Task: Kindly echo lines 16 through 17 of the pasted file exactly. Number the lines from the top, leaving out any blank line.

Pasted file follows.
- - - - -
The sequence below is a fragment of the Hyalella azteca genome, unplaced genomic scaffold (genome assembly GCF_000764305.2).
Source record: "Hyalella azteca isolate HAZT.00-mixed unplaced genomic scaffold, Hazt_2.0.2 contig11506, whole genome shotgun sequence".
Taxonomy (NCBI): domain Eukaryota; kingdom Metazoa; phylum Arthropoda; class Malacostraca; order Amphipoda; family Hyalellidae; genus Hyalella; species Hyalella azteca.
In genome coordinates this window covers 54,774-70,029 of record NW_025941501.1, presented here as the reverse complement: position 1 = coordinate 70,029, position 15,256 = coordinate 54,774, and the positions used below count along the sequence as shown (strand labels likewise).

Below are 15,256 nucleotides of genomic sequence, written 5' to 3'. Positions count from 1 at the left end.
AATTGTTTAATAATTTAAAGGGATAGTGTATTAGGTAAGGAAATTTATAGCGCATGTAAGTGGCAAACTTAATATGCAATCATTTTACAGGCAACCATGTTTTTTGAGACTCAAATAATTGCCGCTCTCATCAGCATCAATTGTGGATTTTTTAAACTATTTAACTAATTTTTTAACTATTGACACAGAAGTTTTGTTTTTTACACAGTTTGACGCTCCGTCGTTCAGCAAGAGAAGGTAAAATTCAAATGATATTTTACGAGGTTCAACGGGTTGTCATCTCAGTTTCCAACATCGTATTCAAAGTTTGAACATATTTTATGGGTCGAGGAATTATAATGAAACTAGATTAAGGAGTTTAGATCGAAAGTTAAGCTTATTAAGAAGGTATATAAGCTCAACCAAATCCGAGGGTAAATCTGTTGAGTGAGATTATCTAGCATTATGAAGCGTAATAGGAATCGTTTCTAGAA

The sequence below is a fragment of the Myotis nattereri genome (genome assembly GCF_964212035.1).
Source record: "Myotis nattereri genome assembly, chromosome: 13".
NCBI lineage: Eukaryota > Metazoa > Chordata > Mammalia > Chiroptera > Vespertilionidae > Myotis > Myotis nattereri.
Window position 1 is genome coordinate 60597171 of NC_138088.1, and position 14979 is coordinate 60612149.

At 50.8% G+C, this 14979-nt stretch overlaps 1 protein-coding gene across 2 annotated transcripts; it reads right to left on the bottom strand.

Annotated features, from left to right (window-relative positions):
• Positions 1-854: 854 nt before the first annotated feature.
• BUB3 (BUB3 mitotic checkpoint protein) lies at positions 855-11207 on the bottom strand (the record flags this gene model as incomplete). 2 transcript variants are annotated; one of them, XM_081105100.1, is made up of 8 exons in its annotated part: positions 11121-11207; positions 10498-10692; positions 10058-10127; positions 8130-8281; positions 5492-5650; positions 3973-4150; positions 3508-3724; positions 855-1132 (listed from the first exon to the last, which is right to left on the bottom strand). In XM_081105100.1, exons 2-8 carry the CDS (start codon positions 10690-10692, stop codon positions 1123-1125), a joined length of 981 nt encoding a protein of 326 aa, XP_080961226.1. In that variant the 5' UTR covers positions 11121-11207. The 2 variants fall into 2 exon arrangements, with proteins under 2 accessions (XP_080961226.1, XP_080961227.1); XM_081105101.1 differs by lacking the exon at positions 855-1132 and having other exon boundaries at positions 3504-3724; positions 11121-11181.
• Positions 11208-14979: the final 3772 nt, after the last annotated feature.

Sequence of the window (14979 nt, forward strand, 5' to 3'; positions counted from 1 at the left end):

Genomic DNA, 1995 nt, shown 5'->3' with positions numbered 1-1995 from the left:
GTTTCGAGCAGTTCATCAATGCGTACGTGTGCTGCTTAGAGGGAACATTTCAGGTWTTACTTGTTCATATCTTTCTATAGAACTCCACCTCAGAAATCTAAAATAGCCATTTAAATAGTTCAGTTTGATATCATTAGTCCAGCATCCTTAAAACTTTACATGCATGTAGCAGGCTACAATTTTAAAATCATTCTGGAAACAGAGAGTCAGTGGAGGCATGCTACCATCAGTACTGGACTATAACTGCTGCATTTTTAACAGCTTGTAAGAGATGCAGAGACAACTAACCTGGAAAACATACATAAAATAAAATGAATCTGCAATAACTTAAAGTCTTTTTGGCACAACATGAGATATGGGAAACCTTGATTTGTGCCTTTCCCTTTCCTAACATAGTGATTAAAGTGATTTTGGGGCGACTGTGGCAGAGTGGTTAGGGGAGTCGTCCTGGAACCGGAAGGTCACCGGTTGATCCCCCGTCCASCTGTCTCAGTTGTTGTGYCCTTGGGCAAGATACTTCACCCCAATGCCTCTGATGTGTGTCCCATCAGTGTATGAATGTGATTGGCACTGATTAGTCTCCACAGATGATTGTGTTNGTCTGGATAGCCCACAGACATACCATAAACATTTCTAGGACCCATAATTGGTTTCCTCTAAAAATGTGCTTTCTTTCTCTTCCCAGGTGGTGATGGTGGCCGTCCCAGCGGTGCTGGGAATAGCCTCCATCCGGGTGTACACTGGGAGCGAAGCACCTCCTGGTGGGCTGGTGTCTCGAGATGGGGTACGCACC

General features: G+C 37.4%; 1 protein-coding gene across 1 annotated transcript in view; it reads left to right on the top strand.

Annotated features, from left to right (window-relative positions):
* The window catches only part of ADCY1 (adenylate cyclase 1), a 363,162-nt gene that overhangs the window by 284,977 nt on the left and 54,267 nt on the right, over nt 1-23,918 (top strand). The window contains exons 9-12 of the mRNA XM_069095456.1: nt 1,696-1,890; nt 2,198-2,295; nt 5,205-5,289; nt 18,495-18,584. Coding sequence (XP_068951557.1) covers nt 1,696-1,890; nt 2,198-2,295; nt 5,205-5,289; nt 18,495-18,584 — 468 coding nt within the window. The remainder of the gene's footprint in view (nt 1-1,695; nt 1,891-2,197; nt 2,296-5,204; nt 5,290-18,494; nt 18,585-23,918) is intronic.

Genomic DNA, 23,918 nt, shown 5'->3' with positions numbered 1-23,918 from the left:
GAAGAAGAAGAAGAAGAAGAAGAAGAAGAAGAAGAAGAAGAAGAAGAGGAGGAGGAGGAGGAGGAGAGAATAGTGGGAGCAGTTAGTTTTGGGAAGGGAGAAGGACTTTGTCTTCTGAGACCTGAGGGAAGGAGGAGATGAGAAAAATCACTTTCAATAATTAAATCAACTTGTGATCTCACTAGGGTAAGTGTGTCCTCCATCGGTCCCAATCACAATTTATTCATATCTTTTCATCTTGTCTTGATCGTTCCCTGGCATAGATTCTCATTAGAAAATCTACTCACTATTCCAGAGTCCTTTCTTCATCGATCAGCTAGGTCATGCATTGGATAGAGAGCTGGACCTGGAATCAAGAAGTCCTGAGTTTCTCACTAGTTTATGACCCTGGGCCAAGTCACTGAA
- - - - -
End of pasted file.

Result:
Sequence of the window (14979 nt, forward strand, 5' to 3'; positions counted from 1 at the left end):

Genomic DNA, 1995 nt, shown 5'->3' with positions numbered 1-1995 from the left: